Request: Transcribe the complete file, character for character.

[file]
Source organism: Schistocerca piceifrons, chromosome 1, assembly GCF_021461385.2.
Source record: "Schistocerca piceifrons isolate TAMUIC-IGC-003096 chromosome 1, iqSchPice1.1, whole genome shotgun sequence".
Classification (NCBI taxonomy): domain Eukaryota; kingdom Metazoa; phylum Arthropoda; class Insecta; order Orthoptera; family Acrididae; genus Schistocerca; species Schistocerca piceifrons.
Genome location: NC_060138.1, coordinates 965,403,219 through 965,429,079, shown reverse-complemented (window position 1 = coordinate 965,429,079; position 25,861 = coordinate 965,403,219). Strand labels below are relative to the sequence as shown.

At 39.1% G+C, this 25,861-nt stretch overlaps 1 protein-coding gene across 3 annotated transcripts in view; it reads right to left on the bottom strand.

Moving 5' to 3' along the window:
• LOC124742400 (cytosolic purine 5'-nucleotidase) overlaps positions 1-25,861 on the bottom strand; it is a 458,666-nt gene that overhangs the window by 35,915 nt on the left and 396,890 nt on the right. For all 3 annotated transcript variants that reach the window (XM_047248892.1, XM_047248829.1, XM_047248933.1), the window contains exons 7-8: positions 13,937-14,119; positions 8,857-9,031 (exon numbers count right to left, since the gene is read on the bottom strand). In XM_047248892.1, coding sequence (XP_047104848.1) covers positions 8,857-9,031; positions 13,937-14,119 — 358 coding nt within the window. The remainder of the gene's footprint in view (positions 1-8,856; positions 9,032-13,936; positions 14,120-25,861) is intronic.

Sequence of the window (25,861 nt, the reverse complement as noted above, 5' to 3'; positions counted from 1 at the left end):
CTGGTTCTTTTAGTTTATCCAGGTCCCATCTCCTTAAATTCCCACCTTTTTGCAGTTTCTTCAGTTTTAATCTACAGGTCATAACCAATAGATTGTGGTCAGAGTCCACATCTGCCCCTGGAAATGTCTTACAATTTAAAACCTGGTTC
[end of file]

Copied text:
Source organism: Schistocerca piceifrons, chromosome 1, assembly GCF_021461385.2.
Source record: "Schistocerca piceifrons isolate TAMUIC-IGC-003096 chromosome 1, iqSchPice1.1, whole genome shotgun sequence".
Classification (NCBI taxonomy): domain Eukaryota; kingdom Metazoa; phylum Arthropoda; class Insecta; order Orthoptera; family Acrididae; genus Schistocerca; species Schistocerca piceifrons.
Genome location: NC_060138.1, coordinates 965,403,219 through 965,429,079, shown reverse-complemented (window position 1 = coordinate 965,429,079; position 25,861 = coordinate 965,403,219). Strand labels below are relative to the sequence as shown.

At 39.1% G+C, this 25,861-nt stretch overlaps 1 protein-coding gene across 3 annotated transcripts in view; it reads right to left on the bottom strand.

Moving 5' to 3' along the window:
• LOC124742400 (cytosolic purine 5'-nucleotidase) overlaps positions 1-25,861 on the bottom strand; it is a 458,666-nt gene that overhangs the window by 35,915 nt on the left and 396,890 nt on the right. For all 3 annotated transcript variants that reach the window (XM_047248892.1, XM_047248829.1, XM_047248933.1), the window contains exons 7-8: positions 13,937-14,119; positions 8,857-9,031 (exon numbers count right to left, since the gene is read on the bottom strand). In XM_047248892.1, coding sequence (XP_047104848.1) covers positions 8,857-9,031; positions 13,937-14,119 — 358 coding nt within the window. The remainder of the gene's footprint in view (positions 1-8,856; positions 9,032-13,936; positions 14,120-25,861) is intronic.

Sequence of the window (25,861 nt, the reverse complement as noted above, 5' to 3'; positions counted from 1 at the left end):
CTGGTTCTTTTAGTTTATCCAGGTCCCATCTCCTTAAATTCCCACCTTTTTGCAGTTTCTTCAGTTTTAATCTACAGGTCATAACCAATAGATTGTGGTCAGAGTCCACATCTGCCCCTGGAAATGTCTTACAATTTAAAACCTGGTTC